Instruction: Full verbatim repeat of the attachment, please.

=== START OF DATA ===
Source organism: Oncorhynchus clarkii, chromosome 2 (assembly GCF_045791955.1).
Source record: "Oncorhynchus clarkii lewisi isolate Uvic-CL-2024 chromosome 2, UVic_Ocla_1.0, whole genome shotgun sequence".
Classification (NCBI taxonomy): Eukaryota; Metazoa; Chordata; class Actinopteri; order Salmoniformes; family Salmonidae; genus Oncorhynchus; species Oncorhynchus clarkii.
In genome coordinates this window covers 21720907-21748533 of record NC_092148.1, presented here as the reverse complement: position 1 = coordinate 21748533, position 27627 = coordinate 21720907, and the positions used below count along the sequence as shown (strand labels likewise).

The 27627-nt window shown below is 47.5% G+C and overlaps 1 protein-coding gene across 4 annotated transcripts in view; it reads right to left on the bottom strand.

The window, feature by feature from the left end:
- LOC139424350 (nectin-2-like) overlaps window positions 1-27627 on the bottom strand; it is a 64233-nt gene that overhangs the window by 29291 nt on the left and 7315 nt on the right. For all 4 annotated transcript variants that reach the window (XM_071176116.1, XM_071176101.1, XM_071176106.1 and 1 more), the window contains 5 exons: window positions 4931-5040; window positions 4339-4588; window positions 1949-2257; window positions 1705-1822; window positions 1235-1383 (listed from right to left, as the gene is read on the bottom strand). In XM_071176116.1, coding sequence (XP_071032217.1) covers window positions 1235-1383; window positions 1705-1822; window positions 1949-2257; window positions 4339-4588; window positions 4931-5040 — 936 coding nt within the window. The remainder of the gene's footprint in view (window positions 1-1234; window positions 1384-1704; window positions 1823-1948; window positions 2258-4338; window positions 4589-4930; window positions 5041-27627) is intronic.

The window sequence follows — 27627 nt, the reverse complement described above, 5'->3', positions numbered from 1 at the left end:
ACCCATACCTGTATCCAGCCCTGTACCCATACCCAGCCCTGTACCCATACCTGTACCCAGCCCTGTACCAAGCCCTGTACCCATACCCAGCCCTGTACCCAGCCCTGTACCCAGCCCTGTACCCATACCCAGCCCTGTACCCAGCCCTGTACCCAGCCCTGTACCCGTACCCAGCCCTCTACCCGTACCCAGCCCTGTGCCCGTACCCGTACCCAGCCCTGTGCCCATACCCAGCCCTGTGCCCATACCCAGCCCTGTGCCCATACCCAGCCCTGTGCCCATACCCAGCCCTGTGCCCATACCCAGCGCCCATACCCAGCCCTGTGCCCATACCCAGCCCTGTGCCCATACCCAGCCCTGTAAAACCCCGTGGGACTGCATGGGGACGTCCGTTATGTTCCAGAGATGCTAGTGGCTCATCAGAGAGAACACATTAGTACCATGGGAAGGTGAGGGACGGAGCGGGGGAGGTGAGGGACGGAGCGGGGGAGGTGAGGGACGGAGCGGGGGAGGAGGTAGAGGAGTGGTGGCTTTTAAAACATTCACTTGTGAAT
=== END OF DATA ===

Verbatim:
Source organism: Oncorhynchus clarkii, chromosome 2 (assembly GCF_045791955.1).
Source record: "Oncorhynchus clarkii lewisi isolate Uvic-CL-2024 chromosome 2, UVic_Ocla_1.0, whole genome shotgun sequence".
Classification (NCBI taxonomy): Eukaryota; Metazoa; Chordata; class Actinopteri; order Salmoniformes; family Salmonidae; genus Oncorhynchus; species Oncorhynchus clarkii.
In genome coordinates this window covers 21720907-21748533 of record NC_092148.1, presented here as the reverse complement: position 1 = coordinate 21748533, position 27627 = coordinate 21720907, and the positions used below count along the sequence as shown (strand labels likewise).

The 27627-nt window shown below is 47.5% G+C and overlaps 1 protein-coding gene across 4 annotated transcripts in view; it reads right to left on the bottom strand.

The window, feature by feature from the left end:
- LOC139424350 (nectin-2-like) overlaps window positions 1-27627 on the bottom strand; it is a 64233-nt gene that overhangs the window by 29291 nt on the left and 7315 nt on the right. For all 4 annotated transcript variants that reach the window (XM_071176116.1, XM_071176101.1, XM_071176106.1 and 1 more), the window contains 5 exons: window positions 4931-5040; window positions 4339-4588; window positions 1949-2257; window positions 1705-1822; window positions 1235-1383 (listed from right to left, as the gene is read on the bottom strand). In XM_071176116.1, coding sequence (XP_071032217.1) covers window positions 1235-1383; window positions 1705-1822; window positions 1949-2257; window positions 4339-4588; window positions 4931-5040 — 936 coding nt within the window. The remainder of the gene's footprint in view (window positions 1-1234; window positions 1384-1704; window positions 1823-1948; window positions 2258-4338; window positions 4589-4930; window positions 5041-27627) is intronic.

The window sequence follows — 27627 nt, the reverse complement described above, 5'->3', positions numbered from 1 at the left end:
ACCCATACCTGTATCCAGCCCTGTACCCATACCCAGCCCTGTACCCATACCTGTACCCAGCCCTGTACCAAGCCCTGTACCCATACCCAGCCCTGTACCCAGCCCTGTACCCAGCCCTGTACCCATACCCAGCCCTGTACCCAGCCCTGTACCCAGCCCTGTACCCGTACCCAGCCCTCTACCCGTACCCAGCCCTGTGCCCGTACCCGTACCCAGCCCTGTGCCCATACCCAGCCCTGTGCCCATACCCAGCCCTGTGCCCATACCCAGCCCTGTGCCCATACCCAGCCCTGTGCCCATACCCAGCGCCCATACCCAGCCCTGTGCCCATACCCAGCCCTGTGCCCATACCCAGCCCTGTAAAACCCCGTGGGACTGCATGGGGACGTCCGTTATGTTCCAGAGATGCTAGTGGCTCATCAGAGAGAACACATTAGTACCATGGGAAGGTGAGGGACGGAGCGGGGGAGGTGAGGGACGGAGCGGGGGAGGTGAGGGACGGAGCGGGGGAGGAGGTAGAGGAGTGGTGGCTTTTAAAACATTCACTTGTGAAT